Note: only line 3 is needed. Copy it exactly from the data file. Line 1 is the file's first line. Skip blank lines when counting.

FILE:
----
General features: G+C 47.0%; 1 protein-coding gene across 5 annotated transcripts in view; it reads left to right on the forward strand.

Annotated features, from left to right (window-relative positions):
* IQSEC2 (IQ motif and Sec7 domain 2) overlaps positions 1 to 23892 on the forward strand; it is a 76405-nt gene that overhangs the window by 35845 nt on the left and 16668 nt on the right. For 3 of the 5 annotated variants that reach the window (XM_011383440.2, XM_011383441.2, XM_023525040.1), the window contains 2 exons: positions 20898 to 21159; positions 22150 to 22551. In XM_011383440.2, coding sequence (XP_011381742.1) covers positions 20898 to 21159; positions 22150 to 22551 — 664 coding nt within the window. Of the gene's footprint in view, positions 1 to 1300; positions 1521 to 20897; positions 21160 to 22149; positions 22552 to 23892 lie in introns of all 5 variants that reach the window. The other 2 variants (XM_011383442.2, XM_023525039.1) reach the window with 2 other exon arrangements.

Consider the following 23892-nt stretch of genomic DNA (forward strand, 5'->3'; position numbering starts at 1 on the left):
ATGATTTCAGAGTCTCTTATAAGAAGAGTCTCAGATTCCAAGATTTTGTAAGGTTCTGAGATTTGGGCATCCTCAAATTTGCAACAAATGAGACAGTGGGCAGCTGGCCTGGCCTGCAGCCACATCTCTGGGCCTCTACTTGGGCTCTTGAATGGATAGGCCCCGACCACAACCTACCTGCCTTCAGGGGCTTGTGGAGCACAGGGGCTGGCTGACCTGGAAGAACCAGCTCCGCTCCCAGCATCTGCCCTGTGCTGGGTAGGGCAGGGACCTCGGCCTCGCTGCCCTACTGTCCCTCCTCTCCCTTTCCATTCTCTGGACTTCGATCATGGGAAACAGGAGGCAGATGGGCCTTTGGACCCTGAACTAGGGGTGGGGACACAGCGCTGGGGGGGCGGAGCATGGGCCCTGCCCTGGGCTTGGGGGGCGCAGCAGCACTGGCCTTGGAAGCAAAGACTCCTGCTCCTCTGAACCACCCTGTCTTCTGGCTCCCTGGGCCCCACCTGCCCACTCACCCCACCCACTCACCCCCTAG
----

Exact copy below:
* IQSEC2 (IQ motif and Sec7 domain 2) overlaps positions 1 to 23892 on the forward strand; it is a 76405-nt gene that overhangs the window by 35845 nt on the left and 16668 nt on the right. For 3 of the 5 annotated variants that reach the window (XM_011383440.2, XM_011383441.2, XM_023525040.1), the window contains 2 exons: positions 20898 to 21159; positions 22150 to 22551. In XM_011383440.2, coding sequence (XP_011381742.1) covers positions 20898 to 21159; positions 22150 to 22551 — 664 coding nt within the window. Of the gene's footprint in view, positions 1 to 1300; positions 1521 to 20897; positions 21160 to 22149; positions 22552 to 23892 lie in introns of all 5 variants that reach the window. The other 2 variants (XM_011383442.2, XM_023525039.1) reach the window with 2 other exon arrangements.